Breast cancer is the most common type of cancer and the most common cause of cancer-related mortality among women worldwide. There is currently no cure for breast cancer and thus a greater understanding of the underlying biology of breast cancer will identify molecular targets and allow for the development of novel therapeutics. Cancer cells exhibit altered metabolism, characterized by increased glucose uptake and increased glycolysis under aerobic condition, a process known as Warburg effect. The exact molecular mechanisms underlying cancers dependency on metabolic pathways is unclear. Regulation of proteins by O- GlcNAcylation, post-translational modifications, is a reversible process that depends on glucose availability and is a powerful mechanism to regulate protein function. In this proposal, we will elucidate the mechanisms of how the nutrient sensor O-GlcNAc transferase (OGT), the enzyme responsible for catalyzing addition of O-GlcNAc to proteins, regulates cancer cell metabolism and survival stress signaling. Preliminary data suggests that O- GlcNAcylation regulates cancer metabolism via regulation of HIF-1? in a pVHL-dependent manner. Thus, we hypothesize that O-GlcNAcylation regulates cancer cell metabolism and survival stress signaling through VHL- dependent stabilization of HIF-1?.
In Aim #1, we will determine whether O-GlcNAcylation regulation of cancer cell survival requires ER stress and HIF-1? pathways.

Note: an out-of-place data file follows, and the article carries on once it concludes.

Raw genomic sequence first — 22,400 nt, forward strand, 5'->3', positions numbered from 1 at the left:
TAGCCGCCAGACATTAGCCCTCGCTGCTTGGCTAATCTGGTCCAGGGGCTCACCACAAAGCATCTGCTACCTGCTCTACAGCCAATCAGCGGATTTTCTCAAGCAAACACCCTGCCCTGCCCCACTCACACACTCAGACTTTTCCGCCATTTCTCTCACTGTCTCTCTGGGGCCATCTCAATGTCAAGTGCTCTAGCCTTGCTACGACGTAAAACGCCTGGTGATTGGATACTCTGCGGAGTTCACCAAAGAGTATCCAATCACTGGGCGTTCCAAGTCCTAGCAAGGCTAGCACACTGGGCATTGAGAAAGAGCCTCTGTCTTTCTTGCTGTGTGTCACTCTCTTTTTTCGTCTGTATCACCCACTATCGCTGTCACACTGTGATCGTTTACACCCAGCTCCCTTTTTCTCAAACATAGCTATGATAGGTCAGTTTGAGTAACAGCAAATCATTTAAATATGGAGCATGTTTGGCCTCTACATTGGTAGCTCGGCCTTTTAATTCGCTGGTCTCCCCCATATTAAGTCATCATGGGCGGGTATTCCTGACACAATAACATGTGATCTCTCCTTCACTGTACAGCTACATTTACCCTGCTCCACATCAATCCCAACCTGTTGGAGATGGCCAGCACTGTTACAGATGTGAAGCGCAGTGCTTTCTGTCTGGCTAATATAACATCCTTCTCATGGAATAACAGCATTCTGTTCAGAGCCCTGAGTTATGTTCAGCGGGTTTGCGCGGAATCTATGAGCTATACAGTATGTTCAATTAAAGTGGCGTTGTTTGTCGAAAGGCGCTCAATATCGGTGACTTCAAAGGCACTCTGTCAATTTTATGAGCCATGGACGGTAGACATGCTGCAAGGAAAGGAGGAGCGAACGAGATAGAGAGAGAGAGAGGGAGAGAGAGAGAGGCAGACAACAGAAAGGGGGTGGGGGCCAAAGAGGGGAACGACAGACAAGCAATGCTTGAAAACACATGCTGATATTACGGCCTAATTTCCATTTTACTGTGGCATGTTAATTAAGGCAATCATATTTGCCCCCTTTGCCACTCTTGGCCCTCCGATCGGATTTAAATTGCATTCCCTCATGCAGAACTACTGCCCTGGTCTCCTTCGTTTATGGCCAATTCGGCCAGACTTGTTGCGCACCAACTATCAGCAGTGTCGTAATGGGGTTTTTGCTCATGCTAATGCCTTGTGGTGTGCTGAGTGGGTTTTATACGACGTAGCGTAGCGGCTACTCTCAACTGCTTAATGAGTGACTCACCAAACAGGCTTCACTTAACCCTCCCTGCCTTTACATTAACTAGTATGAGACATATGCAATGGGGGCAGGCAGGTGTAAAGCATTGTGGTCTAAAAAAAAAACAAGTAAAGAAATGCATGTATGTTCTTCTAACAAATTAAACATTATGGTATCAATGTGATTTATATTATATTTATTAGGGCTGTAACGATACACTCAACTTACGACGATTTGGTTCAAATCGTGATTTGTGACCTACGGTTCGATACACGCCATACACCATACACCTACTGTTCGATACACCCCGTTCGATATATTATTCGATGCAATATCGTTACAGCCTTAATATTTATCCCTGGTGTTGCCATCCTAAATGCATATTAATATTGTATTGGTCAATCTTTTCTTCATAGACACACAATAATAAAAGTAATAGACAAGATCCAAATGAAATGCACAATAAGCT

In Aim #2 we will determine how alterations in O- GlcNAc regulate the tumor suppressor VHL protein and determine its contribution to O-GlcNAc-mediated regulation on cancer cell survival metabolism and survival in vitro and in vivo. These studies will further our understanding of how metabolic reprogramming in cancer cells connects at the molecular level to survival stress pathways and identify novel anticancer pathways.

Public Health Relevance

Breast cancer is the most common cancer and the second leading cause of cancer death in American women. Approximately 50% of all patients with breast cancer become unresponsive to current therapies thus newer therapies must be identified to treat breast cancer patients. The proposed study will test whether targeting an enzyme (OGT) can alter nutrient pathways to induce stress and selectively kill cancer cells.

National Institute of Health (NIH)
National Cancer Institute (NCI)
Predoctoral Individual National Research Service Award (F31)
Project #
Application #
Study Section
Special Emphasis Panel (ZRG1)
Program Officer
Vallejo-Estrada, Yolanda
Project Start
Project End
Budget Start
Budget End
Support Year
Fiscal Year
Total Cost
Indirect Cost
Drexel University
Schools of Medicine
United States
Zip Code
Sodi, V L; Bacigalupa, Z A; Ferrer, C M et al. (2018) Nutrient sensor O-GlcNAc transferase controls cancer lipid metabolism via SREBP-1 regulation. Oncogene 37:924-934
Ferrer, C M; Lu, T Y; Bacigalupa, Z A et al. (2017) O-GlcNAcylation regulates breast cancer metastasis via SIRT1 modulation of FOXM1 pathway. Oncogene 36:559-569
Ferrer, Christina M; Sodi, Valerie L; Reginato, Mauricio J (2016) O-GlcNAcylation in Cancer Biology: Linking Metabolism and Signaling. J Mol Biol 428:3282-3294
Ferrer, Christina M; Lynch, Thomas P; Sodi, Valerie L et al. (2014) O-GlcNAcylation regulates cancer metabolism and survival stress signaling via regulation of the HIF-1 pathway. Mol Cell 54:820-31
Ferrer, Christina M; Reginato, Mauricio J (2014) Sticking to sugars at the metastatic site: sialyltransferase ST6GalNAc2 acts as a breast cancer metastasis suppressor. Cancer Discov 4:275-7